In the wake of criticism of Facebook’s lax policies on moderating hateful content, Sony and its PlayStation brand counts as the latest to temporarily suspend marketing on Facebook and Instagram. In doing so, the company joins the likes of Coca-Cola, Ford, Honda, and Microsoft in solidarity with the #StopHateForProfit campaign. The campaign targets social media networks such as Facebook and Instagram (owned by Facebook), both of which have come under fire for failing to combat hate speech and the ongoing spread of misinformation.
In a statement on the matter (via GamesIndustry.biz), PlayStation explained: “In support of the #StopHateForProfit campaign, we have globally suspended our Facebook and Instagram activity, including advertising and non-paid content, until the end of July. We stand for working (and playing) together for good.”
The inclusion of “non-paid content” seems to indicate that Sony and PlayStation will no longer be using Facebook to promote PS Blog posts, new game announcements, or use its brand page at all. This comes during a month when it’s final major PS4 exclusive, Ghost of Tsushima, is releasing, and rumors of a PS5 price reveal are picking up.
Late last month, Stop Hate For Profit campaign organizers issued an open letter to companies that advertise on Facebook properties. The ad boycott has picked up steam in the last few days or so. It is primarily intended to hit the social network where it seems to matter most–the pockets.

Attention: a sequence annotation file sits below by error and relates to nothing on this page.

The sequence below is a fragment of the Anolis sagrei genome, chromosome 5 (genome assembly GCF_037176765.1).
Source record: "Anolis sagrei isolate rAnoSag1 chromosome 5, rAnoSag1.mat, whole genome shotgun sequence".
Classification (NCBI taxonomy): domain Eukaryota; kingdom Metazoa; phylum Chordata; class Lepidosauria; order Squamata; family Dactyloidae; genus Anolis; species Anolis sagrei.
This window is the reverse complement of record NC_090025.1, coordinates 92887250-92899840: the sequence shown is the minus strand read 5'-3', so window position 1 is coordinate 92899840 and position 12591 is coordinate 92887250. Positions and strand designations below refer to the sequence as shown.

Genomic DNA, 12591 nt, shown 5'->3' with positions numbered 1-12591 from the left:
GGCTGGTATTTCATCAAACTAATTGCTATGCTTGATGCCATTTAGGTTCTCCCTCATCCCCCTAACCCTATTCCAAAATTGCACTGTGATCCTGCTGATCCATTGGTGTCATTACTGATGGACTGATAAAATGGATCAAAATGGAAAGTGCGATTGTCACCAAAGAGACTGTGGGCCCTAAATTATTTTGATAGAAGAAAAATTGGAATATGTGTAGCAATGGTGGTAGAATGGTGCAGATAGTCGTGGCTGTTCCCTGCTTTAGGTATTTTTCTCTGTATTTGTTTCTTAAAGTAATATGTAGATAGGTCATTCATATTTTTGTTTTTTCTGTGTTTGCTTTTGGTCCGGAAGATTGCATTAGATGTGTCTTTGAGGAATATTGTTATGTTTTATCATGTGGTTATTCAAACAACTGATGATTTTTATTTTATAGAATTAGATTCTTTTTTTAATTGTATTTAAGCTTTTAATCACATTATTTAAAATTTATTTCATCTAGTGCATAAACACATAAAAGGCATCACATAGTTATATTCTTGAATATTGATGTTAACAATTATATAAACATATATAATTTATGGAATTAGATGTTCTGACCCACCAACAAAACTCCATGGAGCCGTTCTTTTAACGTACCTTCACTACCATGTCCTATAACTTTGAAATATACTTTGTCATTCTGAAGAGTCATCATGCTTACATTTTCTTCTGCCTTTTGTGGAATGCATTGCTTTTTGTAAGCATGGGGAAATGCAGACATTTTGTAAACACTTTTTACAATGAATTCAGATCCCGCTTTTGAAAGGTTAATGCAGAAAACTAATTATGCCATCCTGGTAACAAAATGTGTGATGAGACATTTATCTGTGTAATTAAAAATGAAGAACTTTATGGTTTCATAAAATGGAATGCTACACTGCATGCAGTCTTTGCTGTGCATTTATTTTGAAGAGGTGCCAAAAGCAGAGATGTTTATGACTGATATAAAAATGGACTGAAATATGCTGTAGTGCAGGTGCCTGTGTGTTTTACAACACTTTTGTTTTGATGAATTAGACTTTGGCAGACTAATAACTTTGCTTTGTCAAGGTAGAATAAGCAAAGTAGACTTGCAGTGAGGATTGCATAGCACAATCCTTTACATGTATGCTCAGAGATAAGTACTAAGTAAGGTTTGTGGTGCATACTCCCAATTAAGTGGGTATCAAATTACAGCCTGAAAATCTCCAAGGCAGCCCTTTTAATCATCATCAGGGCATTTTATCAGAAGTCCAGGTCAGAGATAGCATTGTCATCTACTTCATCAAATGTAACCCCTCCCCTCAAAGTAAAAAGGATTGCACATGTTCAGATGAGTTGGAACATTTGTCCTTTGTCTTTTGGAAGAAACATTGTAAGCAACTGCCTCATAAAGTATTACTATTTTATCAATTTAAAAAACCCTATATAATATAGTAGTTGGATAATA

Facebook, for example, makes the vast majority of its money from advertisements. Reportedly, a whopping $70 billion of the network’s revenue in 2019 came from advertising dollars alone. With the likes of Adidas, Clorox, Ford, Microsoft, Sony, and Volkswagen sitting out, even just for a month, the hope is that Facebook will have no choice but to enact change in some meaningful way.
According to eMarketer’s Principal Analyst, Debra Aho Williamson, such a “level of marketer action around Facebook” is unprecedented. “This definitely seems more widespread,” Williamson recently told CNET.